HARRISBURG — Gov. Tom Corbett has pushed hard for legislators to pass a bill that would reform the pension system for state employees, and several local lawmakers are on board with the plan.
However, Corbett's initiative doesn't have enough support in the Legislature, and no vote was taken on the matter before the $29.1 billion state budget for 2014-15 was passed late Monday night.
The pension plan would reduce future state and school employees' pensions to save more than $10 billion over 30 years.
Corbett said, “I will continue to work with the legislature toward meaningful pension reform. I am withholding signing the budget passed by the General Assembly while I deliberate its impact on the people of Pennsylvania.”
Corbett's plan to change the pension system would only affect new employees and would combine a defined-benefit pension system with a 401(k)-like program in which employees would make their own investment decisions.
State Rep. Daryl Metcalfe, R-12th, said Corbett's proposal is a “small step in the right direction” but added that it doesn't have enough support to pass.
“The governor has been trying to get enough votes together for quite some time but he hasn't been successful,” Metcalfe said. “He's been calling people up to his office to try to get support but it doesn't look like he's been successful in that endeavor.”
Metcalfe said he would support the pension reform bill if it ever came up for a vote, but he noted that his State Government Committee in the House passed similar legislation last year.
Metcalfe said the new proposal “weakens” that legislation, although he still would support Corbett's plan.
State Rep. Dick Stevenson, R-8th, said legislators understand the “mounting financial obligation” facing the pension system. He added he would vote for Corbett's plan if it ever reaches the House floor because it is “the right and responsible thing to do.”
“Ignoring this issue and passing it off for another time is neither responsible nor is it practical,” Stevenson said. “To get a handle on these costs, we must take action immediately so that the brunt of the cost is not borne on taxpayers at the state or local level.”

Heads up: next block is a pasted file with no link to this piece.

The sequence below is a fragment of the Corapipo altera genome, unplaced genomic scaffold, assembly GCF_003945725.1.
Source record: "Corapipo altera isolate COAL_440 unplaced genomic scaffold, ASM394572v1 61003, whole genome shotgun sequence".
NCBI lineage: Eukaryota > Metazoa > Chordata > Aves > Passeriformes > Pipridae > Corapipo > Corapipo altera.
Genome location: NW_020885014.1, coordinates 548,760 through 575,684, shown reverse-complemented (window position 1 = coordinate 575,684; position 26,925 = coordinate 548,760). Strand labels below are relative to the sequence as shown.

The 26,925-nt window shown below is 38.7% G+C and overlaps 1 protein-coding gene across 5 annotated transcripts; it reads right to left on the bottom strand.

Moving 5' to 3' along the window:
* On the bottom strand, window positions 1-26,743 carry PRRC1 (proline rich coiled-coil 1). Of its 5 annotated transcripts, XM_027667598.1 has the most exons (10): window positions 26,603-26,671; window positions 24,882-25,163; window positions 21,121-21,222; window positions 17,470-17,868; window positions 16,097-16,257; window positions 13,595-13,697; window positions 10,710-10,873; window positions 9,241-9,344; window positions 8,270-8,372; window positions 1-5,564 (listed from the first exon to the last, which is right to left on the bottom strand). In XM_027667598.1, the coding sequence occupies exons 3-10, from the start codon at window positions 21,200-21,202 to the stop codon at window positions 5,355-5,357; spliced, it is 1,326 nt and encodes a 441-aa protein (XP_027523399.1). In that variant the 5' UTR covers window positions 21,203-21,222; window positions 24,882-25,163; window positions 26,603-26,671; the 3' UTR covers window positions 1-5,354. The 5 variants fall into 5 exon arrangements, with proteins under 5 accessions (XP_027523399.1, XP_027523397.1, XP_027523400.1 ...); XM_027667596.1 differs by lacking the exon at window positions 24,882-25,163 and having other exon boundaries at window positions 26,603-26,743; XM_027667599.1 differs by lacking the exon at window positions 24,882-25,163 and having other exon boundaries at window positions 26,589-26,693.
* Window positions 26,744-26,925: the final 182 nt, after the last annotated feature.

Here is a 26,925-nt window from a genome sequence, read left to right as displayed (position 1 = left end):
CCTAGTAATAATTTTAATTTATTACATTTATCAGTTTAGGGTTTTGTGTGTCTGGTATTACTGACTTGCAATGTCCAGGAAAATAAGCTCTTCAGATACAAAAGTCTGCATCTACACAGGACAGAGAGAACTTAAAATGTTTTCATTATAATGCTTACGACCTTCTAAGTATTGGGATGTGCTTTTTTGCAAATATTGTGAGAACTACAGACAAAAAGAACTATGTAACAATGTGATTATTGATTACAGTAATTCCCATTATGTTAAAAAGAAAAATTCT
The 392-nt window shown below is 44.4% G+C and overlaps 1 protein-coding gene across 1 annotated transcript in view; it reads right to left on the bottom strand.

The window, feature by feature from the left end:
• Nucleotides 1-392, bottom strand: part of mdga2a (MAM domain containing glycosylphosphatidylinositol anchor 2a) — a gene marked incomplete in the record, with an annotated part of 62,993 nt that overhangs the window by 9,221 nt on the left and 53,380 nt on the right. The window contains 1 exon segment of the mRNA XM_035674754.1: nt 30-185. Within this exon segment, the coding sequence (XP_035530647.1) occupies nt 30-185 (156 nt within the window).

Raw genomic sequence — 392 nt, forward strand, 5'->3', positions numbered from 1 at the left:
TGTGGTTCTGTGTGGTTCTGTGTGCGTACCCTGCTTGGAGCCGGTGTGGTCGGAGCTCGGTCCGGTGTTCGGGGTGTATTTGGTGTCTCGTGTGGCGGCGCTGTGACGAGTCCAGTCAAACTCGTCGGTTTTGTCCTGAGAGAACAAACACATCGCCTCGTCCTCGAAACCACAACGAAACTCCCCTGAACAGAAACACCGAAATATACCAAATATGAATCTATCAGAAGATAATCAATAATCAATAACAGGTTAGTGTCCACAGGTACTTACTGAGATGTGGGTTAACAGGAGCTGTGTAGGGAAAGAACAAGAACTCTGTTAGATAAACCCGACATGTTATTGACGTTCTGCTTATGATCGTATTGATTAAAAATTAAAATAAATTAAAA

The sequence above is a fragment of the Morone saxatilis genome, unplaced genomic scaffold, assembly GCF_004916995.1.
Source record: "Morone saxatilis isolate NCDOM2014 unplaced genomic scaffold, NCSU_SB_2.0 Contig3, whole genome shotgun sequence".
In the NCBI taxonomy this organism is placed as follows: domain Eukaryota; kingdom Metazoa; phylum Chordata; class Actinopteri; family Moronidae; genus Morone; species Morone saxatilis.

State Sen. Randy Vulakovich, R-40th, said he too supports pension reform because it is long overdue.
However, he added that it's been stressful trying to juggle the pension issue while also haggling to pass a budget.
“I support the governor's position on pension reform,” Vulakovich said. “It's something we truly have to do, and I am in full support of the position he is taking. But it's been a difficult year and everybody is under a lot of stress right now to come up with something we can all agree on.”
State Rep. Lee James, R-64th, said the state has a responsibility to change the pension system to honor promises made to retirees for decades.
“Public pension reform would save taxpayer money in the long run while also strengthening the durability of the retirement systems for the participants,” James said.
State Rep. Jaret Gibbons, D-10th, was one of the only local lawmakers to voice his displeasure with Corbett's reform.
He said the governor's plan is “pension reform in name only, as it does little to help our budgetary problems.”
“Just like the average family has to make the payments on their credit card debt, the state has to make the payments on its debt,” Gibbons said.
“No reform proposal, which only targets harsh benefit cuts to future workers and does nothing to affect the actual pension debt payments, will help solve Pennsylvania's pension problem.”